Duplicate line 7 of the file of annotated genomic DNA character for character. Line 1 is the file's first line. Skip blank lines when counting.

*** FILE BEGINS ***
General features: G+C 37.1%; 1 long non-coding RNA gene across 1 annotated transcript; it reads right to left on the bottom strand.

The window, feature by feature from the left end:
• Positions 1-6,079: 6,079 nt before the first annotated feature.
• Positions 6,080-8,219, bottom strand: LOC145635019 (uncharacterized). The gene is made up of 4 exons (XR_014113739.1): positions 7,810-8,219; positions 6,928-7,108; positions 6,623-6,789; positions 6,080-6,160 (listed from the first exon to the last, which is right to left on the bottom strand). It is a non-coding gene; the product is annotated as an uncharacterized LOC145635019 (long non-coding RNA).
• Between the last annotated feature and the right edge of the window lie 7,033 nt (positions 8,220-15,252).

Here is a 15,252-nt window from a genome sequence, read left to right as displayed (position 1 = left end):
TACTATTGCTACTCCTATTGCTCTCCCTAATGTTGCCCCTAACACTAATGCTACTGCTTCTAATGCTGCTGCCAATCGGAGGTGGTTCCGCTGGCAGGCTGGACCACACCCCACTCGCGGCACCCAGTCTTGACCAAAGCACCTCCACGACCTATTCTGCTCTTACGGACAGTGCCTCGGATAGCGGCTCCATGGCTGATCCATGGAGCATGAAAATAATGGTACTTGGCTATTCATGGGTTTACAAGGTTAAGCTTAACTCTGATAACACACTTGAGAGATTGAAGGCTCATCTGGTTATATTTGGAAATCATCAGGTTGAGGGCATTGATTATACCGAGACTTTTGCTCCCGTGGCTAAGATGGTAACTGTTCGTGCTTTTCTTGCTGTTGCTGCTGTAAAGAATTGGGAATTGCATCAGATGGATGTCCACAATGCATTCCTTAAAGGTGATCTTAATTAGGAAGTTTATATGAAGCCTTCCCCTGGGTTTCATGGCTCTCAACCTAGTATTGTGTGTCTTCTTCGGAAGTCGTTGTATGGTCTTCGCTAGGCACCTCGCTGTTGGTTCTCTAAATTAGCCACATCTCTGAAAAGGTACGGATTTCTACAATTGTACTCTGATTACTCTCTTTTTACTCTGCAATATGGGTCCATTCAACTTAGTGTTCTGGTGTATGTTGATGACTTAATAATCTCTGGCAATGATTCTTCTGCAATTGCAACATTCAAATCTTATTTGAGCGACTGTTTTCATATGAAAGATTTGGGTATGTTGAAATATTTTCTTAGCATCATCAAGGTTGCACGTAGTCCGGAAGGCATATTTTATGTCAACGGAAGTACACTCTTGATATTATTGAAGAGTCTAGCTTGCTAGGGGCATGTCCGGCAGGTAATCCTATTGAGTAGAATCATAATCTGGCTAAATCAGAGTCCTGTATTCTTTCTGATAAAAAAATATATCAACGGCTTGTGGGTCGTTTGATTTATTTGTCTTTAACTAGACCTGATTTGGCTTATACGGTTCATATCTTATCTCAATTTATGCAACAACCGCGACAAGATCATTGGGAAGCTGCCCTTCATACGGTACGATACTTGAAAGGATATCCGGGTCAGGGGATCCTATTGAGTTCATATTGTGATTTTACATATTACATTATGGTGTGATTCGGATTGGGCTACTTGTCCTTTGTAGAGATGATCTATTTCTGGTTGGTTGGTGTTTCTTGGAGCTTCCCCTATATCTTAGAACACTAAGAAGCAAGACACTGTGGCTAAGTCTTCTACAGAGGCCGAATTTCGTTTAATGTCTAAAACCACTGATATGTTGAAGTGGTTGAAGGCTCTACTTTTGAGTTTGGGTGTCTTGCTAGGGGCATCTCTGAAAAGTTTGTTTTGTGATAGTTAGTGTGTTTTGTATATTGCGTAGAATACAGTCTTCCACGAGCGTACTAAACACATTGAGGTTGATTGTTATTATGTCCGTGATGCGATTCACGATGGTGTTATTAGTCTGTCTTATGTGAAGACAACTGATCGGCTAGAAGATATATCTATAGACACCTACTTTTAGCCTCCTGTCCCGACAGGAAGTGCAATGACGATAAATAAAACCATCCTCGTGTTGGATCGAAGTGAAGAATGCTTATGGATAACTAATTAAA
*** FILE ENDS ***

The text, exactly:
TACTATTGCTACTCCTATTGCTCTCCCTAATGTTGCCCCTAACACTAATGCTACTGCTTCTAATGCTGCTGCCAATCGGAGGTGGTTCCGCTGGCAGGCTGGACCACACCCCACTCGCGGCACCCAGTCTTGACCAAAGCACCTCCACGACCTATTCTGCTCTTACGGACAGTGCCTCGGATAGCGGCTCCATGGCTGATCCATGGAGCATGAAAATAATGGTACTTGGCTATTCATGGGTTTACAAGGTTAAGCTTAACTCTGATAACACACTTGAGAGATTGAAGGCTCATCTGGTTATATTTGGAAATCATCAGGTTGAGGGCATTGATTATACCGAGACTTTTGCTCCCGTGGCTAAGATGGTAACTGTTCGTGCTTTTCTTGCTGTTGCTGCTGTAAAGAATTGGGAATTGCATCAGATGGATGTCCACAATGCATTCCTTAAAGGTGATCTTAATTAGGAAGTTTATATGAAGCCTTCCCCTGGGTTTCATGGCTCTCAACCTAGTATTGTGTGTCTTCTTCGGAAGTCGTTGTATGGTCTTCGCTAGGCACCTCGCTGTTGGTTCTCTAAATTAGCCACATCTCTGAAAAGGTACGGATTTCTACAATTGTACTCTGATTACTCTCTTTTTACTCTGCAATATGGGTCCATTCAACTTAGTGTTCTGGTGTATGTTGATGACTTAATAATCTCTGGCAATGATTCTTCTGCAATTGCAACATTCAAATCTTATTTGAGCGACTGTTTTCATATGAAAGATTTGGGTATGTTGAAATATTTTCTTAGCATCATCAAGGTTGCACGTAGTCCGGAAGGCATATTTTATGTCAACGGAAGTACACTCTTGATATTATTGAAGAGTCTAGCTTGCTAGGGGCATGTCCGGCAGGTAATCCTATTGAGTAGAATCATAATCTGGCTAAATCAGAGTCCTGTATTCTTTCTGATAAAAAAATATATCAACGGCTTGTGGGTCGTTTGATTTATTTGTCTTTAACTAGACCTGATTTGGCTTATACGGTTCATATCTTATCTCAATTTATGCAACAACCGCGACAAGATCATTGGGAAGCTGCCCTTCATACGGTACGATACTTGAAAGGATATCCGGGTCAGGGGATCCTATTGAGTTCATATTGTGATTTTACATATTACATTATGGTGTGATTCGGATTGGGCTACTTGTCCTTTGTAGAGATGATCTATTTCTGGTTGGTTGGTGTTTCTTGGAGCTTCCCCTATATCTTAGAACACTAAGAAGCAAGACACTGTGGCTAAGTCTTCTACAGAGGCCGAATTTCGTTTAATGTCTAAAACCACTGATATGTTGAAGTGGTTGAAGGCTCTACTTTTGAGTTTGGGTGTCTTGCTAGGGGCATCTCTGAAAAGTTTGTTTTGTGATAGTTAGTGTGTTTTGTATATTGCGTAGAATACAGTCTTCCACGAGCGTACTAAACACATTGAGGTTGATTGTTATTATGTCCGTGATGCGATTCACGATGGTGTTATTAGTCTGTCTTATGTGAAGACAACTGATCGGCTAGAAGATATATCTATAGACACCTACTTTTAGCCTCCTGTCCCGACAGGAAGTGCAATGACGATAAATAAAACCATCCTCGTGTTGGATCGAAGTGAAGAATGCTTATGGATAACTAATTAAA